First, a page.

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abstract = "Background: To quantify transmembrane transport of dipeptides by PepT1, passive uptake (non-PepT1 mediated) must be subtracted from total (measured) uptake. Three methods have been described to estimate passive uptake: perform experiments at cold temperatures, inhibit target dipeptide uptake with a greater concentration of a second dipeptide, or use modified Michaelis-Menten kinetics. We hypothesized that performing uptake experiments at pH 8.0 would estimate passive uptake accurately, because PepT1 requires a proton gradient. Our aim was to determine the most accurate method to estimate passive uptake. Methods: Caco-2 cells were incubated with various concentrations of glycyl-sarcosine (gly-sar) at pH 6.0 and at 37°C to measure total uptake. Passive uptake was estimated: (1) by incubating Caco-2 cells with varying concentrations of gly-sar at 4°C, (2) in the presence of 50 mM glycyl-leucine, (3) in solution at pH 8.0, or (4) using modified Michaelis-Menten kinetics. PepT1-mediated uptake was calculated by subtracting passive uptake from total uptake. Km, Vmax, and {\%} gly-sar transported by PepT1 were calculated and compared. Results: Km, Vmax, and {\%} gly-sar transported by PepT1 varied from 0.7 to 2.4 mM, 8.4 to 21.0 nmol/mg protein/10 min, and 69{\%} to 87{\%}, respectively. Uptakes calculated with cold, 50 mM gly-leu and using modified Michaelis-Menten kinetics were similar but differed significantly from uptake at pH 8.0 (P < 0.001). Conclusions: Estimating passive uptake at pH 8.0 does not appear to be accurate. Measuring uptake at cold temperatures or in the presence of a greater concentration of a second dipeptide, and confirming results with modified Michaelis-Menten kinetics is recommended.",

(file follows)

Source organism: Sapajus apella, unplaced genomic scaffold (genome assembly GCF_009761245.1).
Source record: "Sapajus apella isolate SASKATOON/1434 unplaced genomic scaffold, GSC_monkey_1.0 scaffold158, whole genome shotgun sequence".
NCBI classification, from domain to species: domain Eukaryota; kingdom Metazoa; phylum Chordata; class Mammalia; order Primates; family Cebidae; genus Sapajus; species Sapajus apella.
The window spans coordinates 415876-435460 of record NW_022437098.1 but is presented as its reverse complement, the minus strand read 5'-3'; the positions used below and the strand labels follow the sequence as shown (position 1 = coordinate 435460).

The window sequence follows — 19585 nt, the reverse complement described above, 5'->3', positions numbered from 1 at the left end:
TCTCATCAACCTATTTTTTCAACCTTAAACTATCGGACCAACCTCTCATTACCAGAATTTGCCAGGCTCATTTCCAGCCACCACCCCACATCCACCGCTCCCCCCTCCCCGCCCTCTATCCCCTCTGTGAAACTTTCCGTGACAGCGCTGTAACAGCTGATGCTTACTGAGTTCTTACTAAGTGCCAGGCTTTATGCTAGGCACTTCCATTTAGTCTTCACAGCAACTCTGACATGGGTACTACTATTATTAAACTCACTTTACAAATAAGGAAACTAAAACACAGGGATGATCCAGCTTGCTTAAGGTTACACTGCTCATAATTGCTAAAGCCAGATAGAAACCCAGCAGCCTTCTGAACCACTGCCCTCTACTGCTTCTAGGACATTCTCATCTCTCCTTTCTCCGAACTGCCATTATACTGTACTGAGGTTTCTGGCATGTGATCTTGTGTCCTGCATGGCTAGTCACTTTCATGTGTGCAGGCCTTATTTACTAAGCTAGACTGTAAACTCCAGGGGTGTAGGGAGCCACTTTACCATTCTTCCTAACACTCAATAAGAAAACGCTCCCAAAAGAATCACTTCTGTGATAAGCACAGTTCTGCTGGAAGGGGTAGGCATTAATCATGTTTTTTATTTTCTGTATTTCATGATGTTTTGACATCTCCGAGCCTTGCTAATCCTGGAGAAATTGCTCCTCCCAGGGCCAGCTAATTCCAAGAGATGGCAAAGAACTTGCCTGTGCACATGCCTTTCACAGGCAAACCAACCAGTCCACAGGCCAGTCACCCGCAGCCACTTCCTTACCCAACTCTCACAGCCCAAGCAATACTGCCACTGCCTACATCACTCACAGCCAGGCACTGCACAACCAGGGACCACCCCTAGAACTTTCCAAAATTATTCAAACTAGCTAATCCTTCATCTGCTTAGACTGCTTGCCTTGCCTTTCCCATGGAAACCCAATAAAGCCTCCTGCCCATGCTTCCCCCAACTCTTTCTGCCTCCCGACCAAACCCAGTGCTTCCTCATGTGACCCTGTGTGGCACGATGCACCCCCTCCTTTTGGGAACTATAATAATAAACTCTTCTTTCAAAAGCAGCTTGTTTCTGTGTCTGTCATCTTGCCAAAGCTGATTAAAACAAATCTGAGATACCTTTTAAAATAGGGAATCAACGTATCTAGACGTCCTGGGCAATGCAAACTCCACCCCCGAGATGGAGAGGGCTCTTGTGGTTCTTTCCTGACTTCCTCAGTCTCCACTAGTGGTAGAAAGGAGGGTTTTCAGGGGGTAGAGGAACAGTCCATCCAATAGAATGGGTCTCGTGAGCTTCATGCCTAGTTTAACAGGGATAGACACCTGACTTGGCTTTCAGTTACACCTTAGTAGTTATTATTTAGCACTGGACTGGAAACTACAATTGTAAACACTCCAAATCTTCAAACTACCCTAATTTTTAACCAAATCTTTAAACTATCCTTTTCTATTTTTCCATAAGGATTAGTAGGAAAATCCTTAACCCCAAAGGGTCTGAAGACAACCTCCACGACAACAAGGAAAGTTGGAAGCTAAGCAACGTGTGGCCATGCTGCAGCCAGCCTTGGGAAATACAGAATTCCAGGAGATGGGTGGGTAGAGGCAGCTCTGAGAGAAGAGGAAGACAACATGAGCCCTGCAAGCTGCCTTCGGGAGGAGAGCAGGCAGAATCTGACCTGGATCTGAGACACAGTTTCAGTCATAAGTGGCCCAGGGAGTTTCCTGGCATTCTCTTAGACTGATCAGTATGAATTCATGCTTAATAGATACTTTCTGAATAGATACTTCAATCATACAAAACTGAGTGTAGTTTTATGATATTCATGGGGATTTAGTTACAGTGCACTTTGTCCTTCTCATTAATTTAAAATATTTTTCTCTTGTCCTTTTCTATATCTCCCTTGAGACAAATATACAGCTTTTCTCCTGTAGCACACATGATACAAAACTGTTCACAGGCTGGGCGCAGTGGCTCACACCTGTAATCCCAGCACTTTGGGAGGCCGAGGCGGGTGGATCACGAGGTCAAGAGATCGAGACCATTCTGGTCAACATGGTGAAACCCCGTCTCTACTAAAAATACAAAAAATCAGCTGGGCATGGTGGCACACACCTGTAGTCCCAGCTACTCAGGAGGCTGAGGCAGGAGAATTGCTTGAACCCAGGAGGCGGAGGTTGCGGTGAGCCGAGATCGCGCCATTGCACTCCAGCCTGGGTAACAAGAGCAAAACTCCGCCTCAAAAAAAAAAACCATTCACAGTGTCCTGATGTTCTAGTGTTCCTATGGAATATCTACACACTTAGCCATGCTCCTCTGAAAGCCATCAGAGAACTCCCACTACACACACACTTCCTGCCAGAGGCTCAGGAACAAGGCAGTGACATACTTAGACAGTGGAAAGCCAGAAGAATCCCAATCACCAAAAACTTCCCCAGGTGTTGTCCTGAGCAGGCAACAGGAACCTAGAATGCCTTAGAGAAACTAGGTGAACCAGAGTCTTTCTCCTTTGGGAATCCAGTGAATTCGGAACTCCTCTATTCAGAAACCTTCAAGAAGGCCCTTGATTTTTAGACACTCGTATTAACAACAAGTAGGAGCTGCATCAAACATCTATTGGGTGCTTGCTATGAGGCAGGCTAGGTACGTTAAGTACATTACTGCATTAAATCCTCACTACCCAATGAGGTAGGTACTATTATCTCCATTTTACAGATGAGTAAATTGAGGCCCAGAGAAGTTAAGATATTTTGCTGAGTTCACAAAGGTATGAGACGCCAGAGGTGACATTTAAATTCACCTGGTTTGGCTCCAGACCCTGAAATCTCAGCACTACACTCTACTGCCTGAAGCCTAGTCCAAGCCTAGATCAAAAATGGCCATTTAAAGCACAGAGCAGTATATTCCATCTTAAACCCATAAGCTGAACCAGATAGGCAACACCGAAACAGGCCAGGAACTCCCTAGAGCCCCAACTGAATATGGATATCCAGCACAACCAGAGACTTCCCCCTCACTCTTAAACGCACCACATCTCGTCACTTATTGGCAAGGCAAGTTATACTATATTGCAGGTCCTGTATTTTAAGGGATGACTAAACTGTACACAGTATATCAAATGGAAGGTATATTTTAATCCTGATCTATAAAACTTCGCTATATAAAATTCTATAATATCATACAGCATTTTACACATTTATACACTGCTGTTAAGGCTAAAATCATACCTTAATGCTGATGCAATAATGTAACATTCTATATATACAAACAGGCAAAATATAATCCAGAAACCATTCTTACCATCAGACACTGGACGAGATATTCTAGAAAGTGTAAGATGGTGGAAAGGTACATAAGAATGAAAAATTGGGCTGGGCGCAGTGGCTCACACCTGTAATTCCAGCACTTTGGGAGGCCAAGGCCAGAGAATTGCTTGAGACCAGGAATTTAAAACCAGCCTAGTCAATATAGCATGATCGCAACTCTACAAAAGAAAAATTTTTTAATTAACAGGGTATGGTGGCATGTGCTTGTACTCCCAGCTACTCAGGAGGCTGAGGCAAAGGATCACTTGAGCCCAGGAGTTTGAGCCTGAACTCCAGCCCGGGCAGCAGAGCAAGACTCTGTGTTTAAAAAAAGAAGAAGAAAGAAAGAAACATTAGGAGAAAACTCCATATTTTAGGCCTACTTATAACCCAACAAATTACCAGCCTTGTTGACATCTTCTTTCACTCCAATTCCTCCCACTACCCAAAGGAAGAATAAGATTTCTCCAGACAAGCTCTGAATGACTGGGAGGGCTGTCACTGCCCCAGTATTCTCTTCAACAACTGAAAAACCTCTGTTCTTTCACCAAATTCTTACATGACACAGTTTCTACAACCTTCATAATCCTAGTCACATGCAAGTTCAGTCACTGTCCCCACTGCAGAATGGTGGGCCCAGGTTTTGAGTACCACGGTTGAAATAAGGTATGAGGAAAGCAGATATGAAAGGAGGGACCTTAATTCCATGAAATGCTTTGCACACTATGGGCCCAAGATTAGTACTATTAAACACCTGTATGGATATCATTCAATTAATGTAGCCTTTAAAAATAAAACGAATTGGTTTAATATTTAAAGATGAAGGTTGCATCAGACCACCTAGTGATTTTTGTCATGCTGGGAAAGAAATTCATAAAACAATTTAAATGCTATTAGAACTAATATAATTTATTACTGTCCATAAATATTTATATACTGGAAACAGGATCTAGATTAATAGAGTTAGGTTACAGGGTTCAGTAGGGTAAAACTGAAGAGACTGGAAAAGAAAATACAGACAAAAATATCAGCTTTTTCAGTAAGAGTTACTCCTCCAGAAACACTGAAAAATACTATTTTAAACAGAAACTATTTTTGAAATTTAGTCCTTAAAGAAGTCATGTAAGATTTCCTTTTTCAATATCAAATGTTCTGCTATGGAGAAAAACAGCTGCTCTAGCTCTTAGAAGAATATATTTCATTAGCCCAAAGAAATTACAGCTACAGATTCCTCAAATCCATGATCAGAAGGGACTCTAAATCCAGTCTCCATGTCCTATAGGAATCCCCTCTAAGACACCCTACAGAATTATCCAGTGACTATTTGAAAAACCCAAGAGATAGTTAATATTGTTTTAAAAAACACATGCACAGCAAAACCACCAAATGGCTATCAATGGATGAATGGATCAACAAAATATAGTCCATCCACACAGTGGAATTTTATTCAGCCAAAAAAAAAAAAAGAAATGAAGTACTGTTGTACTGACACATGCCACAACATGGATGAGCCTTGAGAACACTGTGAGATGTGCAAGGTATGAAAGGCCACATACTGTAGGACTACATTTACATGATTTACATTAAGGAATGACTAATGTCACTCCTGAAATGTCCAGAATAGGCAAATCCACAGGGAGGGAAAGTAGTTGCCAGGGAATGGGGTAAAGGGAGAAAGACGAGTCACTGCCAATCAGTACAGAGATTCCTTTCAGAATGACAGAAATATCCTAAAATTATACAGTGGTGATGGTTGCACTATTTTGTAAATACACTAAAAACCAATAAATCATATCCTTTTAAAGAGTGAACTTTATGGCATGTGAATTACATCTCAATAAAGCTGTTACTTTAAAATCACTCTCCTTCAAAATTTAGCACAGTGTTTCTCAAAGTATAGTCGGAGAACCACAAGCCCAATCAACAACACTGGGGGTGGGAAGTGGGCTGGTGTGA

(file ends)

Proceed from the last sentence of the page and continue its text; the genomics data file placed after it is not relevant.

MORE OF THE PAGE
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Differentiating passive from transporter-mediated uptake by PepT1 : A comparison and evaluation of four methods. / Scow, Jeffrey; Madhavan, Srivats; Chaudhry, Rizwan M.; Zheng, Ye; Duenes, Judith A.; Sarr, Michael G.

In: Journal of Surgical Research, Vol. 170, No. 1, 01.09.2011, p. 17-23.

Research output: Contribution to journalArticle

TY - JOUR

T1 - Differentiating passive from transporter-mediated uptake by PepT1

T2 - A comparison and evaluation of four methods

AU - Scow, Jeffrey

AU - Madhavan, Srivats

AU - Chaudhry, Rizwan M.

AU - Zheng, Ye

AU - Duenes, Judith A.

AU - Sarr, Michael G.

PY - 2011/9/1

Y1 - 2011/9/1